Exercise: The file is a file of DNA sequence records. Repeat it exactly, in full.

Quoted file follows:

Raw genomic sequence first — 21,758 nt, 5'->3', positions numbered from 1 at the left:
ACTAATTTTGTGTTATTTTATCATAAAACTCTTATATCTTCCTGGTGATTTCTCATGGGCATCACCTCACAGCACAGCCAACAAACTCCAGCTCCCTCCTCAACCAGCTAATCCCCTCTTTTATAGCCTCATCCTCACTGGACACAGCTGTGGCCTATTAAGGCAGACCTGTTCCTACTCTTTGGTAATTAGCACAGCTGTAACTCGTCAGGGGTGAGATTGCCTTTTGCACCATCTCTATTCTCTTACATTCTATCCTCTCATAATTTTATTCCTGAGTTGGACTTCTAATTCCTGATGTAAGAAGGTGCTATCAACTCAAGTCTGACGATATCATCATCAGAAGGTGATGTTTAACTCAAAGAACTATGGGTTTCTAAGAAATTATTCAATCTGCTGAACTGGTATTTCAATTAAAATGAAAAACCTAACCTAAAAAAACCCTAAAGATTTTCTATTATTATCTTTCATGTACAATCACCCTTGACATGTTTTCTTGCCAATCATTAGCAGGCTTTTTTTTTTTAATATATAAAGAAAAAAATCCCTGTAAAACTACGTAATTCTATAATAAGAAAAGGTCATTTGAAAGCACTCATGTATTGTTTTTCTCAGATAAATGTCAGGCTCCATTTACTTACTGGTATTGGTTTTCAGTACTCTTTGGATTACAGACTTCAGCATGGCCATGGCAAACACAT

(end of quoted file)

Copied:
Raw genomic sequence first — 21,758 nt, 5'->3', positions numbered from 1 at the left:
ACTAATTTTGTGTTATTTTATCATAAAACTCTTATATCTTCCTGGTGATTTCTCATGGGCATCACCTCACAGCACAGCCAACAAACTCCAGCTCCCTCCTCAACCAGCTAATCCCCTCTTTTATAGCCTCATCCTCACTGGACACAGCTGTGGCCTATTAAGGCAGACCTGTTCCTACTCTTTGGTAATTAGCACAGCTGTAACTCGTCAGGGGTGAGATTGCCTTTTGCACCATCTCTATTCTCTTACATTCTATCCTCTCATAATTTTATTCCTGAGTTGGACTTCTAATTCCTGATGTAAGAAGGTGCTATCAACTCAAGTCTGACGATATCATCATCAGAAGGTGATGTTTAACTCAAAGAACTATGGGTTTCTAAGAAATTATTCAATCTGCTGAACTGGTATTTCAATTAAAATGAAAAACCTAACCTAAAAAAACCCTAAAGATTTTCTATTATTATCTTTCATGTACAATCACCCTTGACATGTTTTCTTGCCAATCATTAGCAGGCTTTTTTTTTTTAATATATAAAGAAAAAAATCCCTGTAAAACTACGTAATTCTATAATAAGAAAAGGTCATTTGAAAGCACTCATGTATTGTTTTTCTCAGATAAATGTCAGGCTCCATTTACTTACTGGTATTGGTTTTCAGTACTCTTTGGATTACAGACTTCAGCATGGCCATGGCAAACACAT